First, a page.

Sunday, April 17, 2005

WaPo reveals yet another conservative/lobbying mess

The Washington Post reports on the strange shift of the conservative Heritage Foundation on Malaysia. First they were critical of the Malaysian PM, and then, suddenly, when one of their founders started lobbying for Malaysian business interests in the U.S., they were positive. There are all sorts of interesting connections--Tom DeLay, Jack Abramoff, etc.--and the IRS is interested.

For years, the Heritage Foundation sharply criticized the autocratic rule of former Malaysian prime minister Mahathir Mohamad, denouncing his anti-Semitism, his jailing of political opponents and his "anti-free market currency controls."

Then, late in the summer of 2001, the conservative nonprofit Washington think tank began to change its assessment: Heritage financed an Aug. 30-Sept. 4, 2001, trip to Malaysia for three House members and their spouses. Heritage put on briefings for the congressional delegation titled "Malaysia: Standing Up for Democracy" and "U.S. and Malaysia: Ways to Cooperate in Order to Influence Peace and Stability in Southeast Asia."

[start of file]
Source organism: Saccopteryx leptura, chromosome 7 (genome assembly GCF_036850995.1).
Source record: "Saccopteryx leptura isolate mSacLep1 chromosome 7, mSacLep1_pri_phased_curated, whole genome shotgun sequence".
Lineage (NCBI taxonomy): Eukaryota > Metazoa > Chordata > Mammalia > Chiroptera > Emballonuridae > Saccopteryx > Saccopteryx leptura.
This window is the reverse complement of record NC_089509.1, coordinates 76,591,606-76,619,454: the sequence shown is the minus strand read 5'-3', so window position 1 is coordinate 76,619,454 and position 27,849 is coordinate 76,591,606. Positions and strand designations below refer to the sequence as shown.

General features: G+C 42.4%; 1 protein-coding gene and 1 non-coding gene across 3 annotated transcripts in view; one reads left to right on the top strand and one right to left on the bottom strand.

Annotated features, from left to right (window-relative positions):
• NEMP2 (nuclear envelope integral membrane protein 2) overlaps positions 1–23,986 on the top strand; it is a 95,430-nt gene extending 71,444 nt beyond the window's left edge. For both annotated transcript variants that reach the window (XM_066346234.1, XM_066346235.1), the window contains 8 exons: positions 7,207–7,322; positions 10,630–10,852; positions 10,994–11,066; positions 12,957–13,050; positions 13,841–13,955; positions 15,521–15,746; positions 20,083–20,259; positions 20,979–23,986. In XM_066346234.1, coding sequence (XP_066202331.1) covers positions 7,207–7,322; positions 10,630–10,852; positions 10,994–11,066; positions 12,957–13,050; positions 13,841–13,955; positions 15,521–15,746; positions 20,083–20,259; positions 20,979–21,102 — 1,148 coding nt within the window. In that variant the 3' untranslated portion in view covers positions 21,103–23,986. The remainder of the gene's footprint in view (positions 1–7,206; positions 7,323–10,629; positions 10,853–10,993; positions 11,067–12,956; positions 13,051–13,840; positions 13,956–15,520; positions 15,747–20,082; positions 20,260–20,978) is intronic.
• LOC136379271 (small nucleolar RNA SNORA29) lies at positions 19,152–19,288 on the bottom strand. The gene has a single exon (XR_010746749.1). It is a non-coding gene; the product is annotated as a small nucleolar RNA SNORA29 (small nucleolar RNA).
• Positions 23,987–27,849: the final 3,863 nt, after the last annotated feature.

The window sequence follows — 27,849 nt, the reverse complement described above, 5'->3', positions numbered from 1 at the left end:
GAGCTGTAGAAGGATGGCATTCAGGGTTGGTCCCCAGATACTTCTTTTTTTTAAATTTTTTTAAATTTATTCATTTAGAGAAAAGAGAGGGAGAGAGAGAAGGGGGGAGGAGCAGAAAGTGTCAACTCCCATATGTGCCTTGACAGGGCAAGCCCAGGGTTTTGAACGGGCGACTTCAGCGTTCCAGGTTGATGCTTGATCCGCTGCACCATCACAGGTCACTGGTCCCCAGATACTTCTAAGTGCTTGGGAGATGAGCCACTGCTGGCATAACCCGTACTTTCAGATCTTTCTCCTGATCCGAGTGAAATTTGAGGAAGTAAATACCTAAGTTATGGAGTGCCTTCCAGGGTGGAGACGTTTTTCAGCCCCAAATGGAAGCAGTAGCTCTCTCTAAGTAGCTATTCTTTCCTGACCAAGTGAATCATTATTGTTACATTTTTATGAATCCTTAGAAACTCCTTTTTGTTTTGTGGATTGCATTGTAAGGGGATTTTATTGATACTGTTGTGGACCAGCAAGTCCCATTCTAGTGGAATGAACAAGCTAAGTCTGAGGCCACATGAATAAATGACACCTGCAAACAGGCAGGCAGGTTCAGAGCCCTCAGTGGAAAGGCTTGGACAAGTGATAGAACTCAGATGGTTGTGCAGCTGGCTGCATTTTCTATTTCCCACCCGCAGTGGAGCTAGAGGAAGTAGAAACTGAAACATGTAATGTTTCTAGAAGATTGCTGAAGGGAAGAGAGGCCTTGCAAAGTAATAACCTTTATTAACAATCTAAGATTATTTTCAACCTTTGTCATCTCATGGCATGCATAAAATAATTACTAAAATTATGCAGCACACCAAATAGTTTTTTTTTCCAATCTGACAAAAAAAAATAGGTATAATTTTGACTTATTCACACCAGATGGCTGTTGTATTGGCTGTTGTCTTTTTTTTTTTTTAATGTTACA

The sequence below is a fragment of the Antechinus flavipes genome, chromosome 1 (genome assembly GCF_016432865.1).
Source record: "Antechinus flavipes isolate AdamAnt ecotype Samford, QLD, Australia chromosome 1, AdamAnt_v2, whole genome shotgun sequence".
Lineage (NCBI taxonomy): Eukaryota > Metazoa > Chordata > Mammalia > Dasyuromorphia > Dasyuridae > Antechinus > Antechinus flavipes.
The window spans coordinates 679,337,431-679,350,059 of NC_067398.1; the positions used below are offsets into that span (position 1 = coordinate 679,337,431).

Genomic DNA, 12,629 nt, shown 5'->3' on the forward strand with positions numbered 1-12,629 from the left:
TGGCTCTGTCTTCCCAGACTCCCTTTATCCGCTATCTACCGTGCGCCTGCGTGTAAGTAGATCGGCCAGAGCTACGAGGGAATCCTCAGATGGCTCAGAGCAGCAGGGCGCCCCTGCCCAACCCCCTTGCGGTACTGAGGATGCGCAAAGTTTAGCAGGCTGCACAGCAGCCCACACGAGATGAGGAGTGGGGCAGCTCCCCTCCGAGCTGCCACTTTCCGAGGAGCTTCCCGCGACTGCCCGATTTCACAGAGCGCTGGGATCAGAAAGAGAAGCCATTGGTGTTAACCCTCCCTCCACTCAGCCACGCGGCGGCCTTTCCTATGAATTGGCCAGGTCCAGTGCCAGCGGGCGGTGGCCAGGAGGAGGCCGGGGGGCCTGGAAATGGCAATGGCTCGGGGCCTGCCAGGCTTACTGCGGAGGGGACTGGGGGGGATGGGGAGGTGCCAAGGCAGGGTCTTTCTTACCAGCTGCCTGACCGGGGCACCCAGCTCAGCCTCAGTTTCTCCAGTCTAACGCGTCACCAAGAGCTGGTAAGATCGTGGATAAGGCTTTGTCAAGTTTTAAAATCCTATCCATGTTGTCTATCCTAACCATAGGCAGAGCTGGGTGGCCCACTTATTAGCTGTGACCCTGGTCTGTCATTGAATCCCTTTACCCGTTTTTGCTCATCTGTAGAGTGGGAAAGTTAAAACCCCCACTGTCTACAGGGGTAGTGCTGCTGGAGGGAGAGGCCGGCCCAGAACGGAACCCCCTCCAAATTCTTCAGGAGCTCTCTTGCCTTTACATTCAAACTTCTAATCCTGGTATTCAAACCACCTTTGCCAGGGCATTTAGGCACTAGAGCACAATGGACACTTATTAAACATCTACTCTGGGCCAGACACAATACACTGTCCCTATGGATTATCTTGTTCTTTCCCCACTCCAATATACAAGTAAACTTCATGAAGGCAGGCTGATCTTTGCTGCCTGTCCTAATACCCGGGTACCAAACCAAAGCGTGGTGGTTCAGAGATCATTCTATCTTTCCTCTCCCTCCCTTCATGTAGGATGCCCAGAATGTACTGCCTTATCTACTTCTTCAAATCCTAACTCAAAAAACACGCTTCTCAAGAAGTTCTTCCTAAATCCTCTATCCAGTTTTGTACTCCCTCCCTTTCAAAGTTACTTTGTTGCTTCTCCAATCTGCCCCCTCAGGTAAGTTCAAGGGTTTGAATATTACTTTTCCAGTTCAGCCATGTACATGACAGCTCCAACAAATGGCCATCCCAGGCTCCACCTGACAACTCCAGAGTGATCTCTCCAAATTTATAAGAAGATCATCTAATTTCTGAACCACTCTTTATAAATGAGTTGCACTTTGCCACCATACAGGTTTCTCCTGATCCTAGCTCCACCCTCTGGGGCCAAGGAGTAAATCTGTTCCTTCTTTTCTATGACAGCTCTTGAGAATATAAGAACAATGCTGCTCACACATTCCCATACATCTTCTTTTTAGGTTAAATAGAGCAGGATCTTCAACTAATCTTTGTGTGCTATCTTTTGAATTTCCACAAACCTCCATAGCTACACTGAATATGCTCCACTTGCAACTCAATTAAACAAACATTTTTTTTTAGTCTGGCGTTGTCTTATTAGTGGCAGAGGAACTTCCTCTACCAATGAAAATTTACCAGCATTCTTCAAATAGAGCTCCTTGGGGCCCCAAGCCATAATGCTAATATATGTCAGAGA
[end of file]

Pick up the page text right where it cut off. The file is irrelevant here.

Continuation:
Heritage's new, pro-Malaysian outlook emerged at the same time a Hong Kong consulting firm co-founded by Edwin J. Feulner, Heritage's president, began representing Malaysian business interests. The for-profit firm, called Belle Haven Consultants, retains Feulner's wife, Linda Feulner, as a "senior adviser." And Belle Haven's chief operating officer, Ken Sheffer, is the former head of Heritage's Asia office and is still on Heritage's payroll as a $75,000-a-year consultant.

On Sept. 27, 2001, Belle Haven hired Alexander Strategy Group, a Washington lobby firm run by Edwin A. Buckham, a former chief of staff to House Majority Leader Tom DeLay (R-Tex.), to help represent Malaysian clients. Linda Feulner works as a consultant for Alexander Strategy Group as well as for Belle Haven. Experts say that the relationship between one of Washington's most influential conservative think tanks and a network of lobbying firms collecting fees from Malaysian business interests -- well in excess of $1 million over two years -- could pose a problem for Heritage's tax status as a nonprofit group. The fees were disclosed in reports filed with Congress and the Justice Department.

There's much more.


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